As I sit in my art studio surveying the drawers full of the tiny objects I use for my assemblages, I often think of my Grandma Jane. Midwife, mother, knitter, crocheter, tatter, embroiderer, Chinese Checkers player, master at whipping up meals making use of whatever was at hand, in her old age she became a hoarder and was given to confusing liniment with vanilla when baking cakes. Consummate martyr, she was fond of muttering something in Dutch that to those of us other than my dad, who spoke Dutch, sounded exactly like “Mama milk my goat.” It came to be a family retort anytime one of us seemed to be feeling sorry for herself, and it was not until I returned from college, amazed that none of my friends had ever heard the phrase before, that my dad laughingly admitted that what she was actually saying was the equivalent of “Mama might be dead!” in Dutch. It was his little joke on us that he had never corrected our misquoting of the phrase.
Toward the end of her life, my grandma was not an especially pleasant person to be around and although we took her meals to her, had her over for Sunday dinner and holidays and took her shopping and for rides, we spent less and less time with her. At my 50th class reunion, a woman who had been in my class at school who had grown up in a house near my grandma, who came from a family of 13 children, told of how they’d all go over to grandma’s house to watch TV at night, and it was comforting to know she had not been as lonely as she always professed to be. As a little girl, I, too, had loved to visit her as she struggled to make me into the knitter or stitcher I’d never be, but as I grew into my teen years and as she became less of a pleasant companion, we spent less and less time together. She died at the age of 96 when I was 16.
She always wore a navy dress of heavy crepe with dozens of small black buttons down the front. Her jewelry, turned dull black by some body chemistry that I share, lay abandoned in her dresser drawer, the food stains spilling down her front, her new adornment.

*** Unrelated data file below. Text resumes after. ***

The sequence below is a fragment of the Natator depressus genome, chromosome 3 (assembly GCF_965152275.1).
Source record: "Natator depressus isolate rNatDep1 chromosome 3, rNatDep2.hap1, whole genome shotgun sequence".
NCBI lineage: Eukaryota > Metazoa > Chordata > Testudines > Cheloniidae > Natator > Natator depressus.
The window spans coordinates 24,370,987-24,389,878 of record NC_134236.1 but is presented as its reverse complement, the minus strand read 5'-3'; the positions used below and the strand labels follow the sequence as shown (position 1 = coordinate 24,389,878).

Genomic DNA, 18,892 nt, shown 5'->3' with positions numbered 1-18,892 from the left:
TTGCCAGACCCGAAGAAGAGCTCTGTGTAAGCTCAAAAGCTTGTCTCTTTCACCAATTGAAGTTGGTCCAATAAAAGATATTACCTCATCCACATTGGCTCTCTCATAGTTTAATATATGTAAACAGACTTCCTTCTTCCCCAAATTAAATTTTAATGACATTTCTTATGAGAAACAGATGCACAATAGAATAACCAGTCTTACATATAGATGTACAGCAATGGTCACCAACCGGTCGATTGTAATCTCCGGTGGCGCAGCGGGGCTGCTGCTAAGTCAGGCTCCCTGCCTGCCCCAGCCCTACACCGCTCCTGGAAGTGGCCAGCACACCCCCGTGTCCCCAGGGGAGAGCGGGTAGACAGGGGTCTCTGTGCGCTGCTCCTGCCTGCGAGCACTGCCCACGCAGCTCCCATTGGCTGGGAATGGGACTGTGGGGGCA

Trunks in her house were filled with ill-stitched pillowcases, her handiwork rendered less carefully year-by-year as her eyesight failed— her useless glasses repaired at the bridge with thick amber glue she bought by the box to sell but never did.
Every Christmas, her gift to me was one more from her cache of dozens of small plastic lamps powered by batteries— another failed scheme received in the mail that had promised to swell her fortune.
Her china cabinet was crowded to each edge with 96 years of carnival glass, milk glass and heavy Dutch beer mugs, green dishes from soap boxes and cut glass jelly goblets— treasures doled out to us one per visit towards the end, as though she sensed the inescapable. The day of the fire, she didn’t want to leave her things: canning jars full of Cracker Jack prizes and other treasures mined from her pockets after a neighborhood stroll. They carried her, kicking and screaming, from her house and put her in our car. “All right, old girl,” my dad said, and drove her 50 miles to the nearest residence for the elderly.
I remember all of this after a Christmas gathering with friends as I clean food spills
from my Mexican-embroidered blouse: how they bulldozed her house with most of her treasures inside and built a hospital on the land; how it, too, now lies abandoned in the dying town, its cobwebbed rooms giving no testament to that which lies below: trunks filled with yellowing embroidered sheets and pillowcases, shelf upon shelf of Mason jars filled with the collection of her lifetime: buried riches whose containers have acquired a worth far beyond the trinkets they contain.
For RDP#1 Prompt.